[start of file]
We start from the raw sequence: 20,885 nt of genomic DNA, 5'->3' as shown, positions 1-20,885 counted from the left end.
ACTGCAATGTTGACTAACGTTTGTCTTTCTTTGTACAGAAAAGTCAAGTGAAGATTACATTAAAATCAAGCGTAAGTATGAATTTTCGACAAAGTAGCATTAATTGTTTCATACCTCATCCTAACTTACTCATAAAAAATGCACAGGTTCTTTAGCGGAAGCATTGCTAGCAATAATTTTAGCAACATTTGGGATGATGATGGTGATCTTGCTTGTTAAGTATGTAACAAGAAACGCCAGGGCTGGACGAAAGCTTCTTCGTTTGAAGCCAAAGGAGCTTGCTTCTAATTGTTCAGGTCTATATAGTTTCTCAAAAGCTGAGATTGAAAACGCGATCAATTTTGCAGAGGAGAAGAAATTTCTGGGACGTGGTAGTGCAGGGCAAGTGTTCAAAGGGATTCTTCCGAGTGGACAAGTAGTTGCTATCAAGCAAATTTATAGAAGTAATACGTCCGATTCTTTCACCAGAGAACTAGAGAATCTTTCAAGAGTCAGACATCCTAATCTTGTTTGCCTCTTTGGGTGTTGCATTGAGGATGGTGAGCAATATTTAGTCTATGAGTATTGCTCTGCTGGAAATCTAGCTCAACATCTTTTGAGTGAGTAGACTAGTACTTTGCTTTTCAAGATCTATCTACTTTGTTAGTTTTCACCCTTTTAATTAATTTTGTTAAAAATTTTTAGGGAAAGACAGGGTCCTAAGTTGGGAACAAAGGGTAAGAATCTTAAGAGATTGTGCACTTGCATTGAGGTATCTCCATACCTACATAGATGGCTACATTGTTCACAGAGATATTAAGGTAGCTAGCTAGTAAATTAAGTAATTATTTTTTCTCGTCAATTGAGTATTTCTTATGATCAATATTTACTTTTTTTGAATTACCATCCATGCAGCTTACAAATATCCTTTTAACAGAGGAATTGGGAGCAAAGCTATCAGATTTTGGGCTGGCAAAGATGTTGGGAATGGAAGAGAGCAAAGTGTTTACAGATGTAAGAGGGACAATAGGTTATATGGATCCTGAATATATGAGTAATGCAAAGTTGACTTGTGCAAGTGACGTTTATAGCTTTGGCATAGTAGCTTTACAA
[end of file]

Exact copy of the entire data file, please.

We start from the raw sequence: 20,885 nt of genomic DNA, 5'->3' as shown, positions 1-20,885 counted from the left end.
ACTGCAATGTTGACTAACGTTTGTCTTTCTTTGTACAGAAAAGTCAAGTGAAGATTACATTAAAATCAAGCGTAAGTATGAATTTTCGACAAAGTAGCATTAATTGTTTCATACCTCATCCTAACTTACTCATAAAAAATGCACAGGTTCTTTAGCGGAAGCATTGCTAGCAATAATTTTAGCAACATTTGGGATGATGATGGTGATCTTGCTTGTTAAGTATGTAACAAGAAACGCCAGGGCTGGACGAAAGCTTCTTCGTTTGAAGCCAAAGGAGCTTGCTTCTAATTGTTCAGGTCTATATAGTTTCTCAAAAGCTGAGATTGAAAACGCGATCAATTTTGCAGAGGAGAAGAAATTTCTGGGACGTGGTAGTGCAGGGCAAGTGTTCAAAGGGATTCTTCCGAGTGGACAAGTAGTTGCTATCAAGCAAATTTATAGAAGTAATACGTCCGATTCTTTCACCAGAGAACTAGAGAATCTTTCAAGAGTCAGACATCCTAATCTTGTTTGCCTCTTTGGGTGTTGCATTGAGGATGGTGAGCAATATTTAGTCTATGAGTATTGCTCTGCTGGAAATCTAGCTCAACATCTTTTGAGTGAGTAGACTAGTACTTTGCTTTTCAAGATCTATCTACTTTGTTAGTTTTCACCCTTTTAATTAATTTTGTTAAAAATTTTTAGGGAAAGACAGGGTCCTAAGTTGGGAACAAAGGGTAAGAATCTTAAGAGATTGTGCACTTGCATTGAGGTATCTCCATACCTACATAGATGGCTACATTGTTCACAGAGATATTAAGGTAGCTAGCTAGTAAATTAAGTAATTATTTTTTCTCGTCAATTGAGTATTTCTTATGATCAATATTTACTTTTTTTGAATTACCATCCATGCAGCTTACAAATATCCTTTTAACAGAGGAATTGGGAGCAAAGCTATCAGATTTTGGGCTGGCAAAGATGTTGGGAATGGAAGAGAGCAAAGTGTTTACAGATGTAAGAGGGACAATAGGTTATATGGATCCTGAATATATGAGTAATGCAAAGTTGACTTGTGCAAGTGACGTTTATAGCTTTGGCATAGTAGCTTTACAA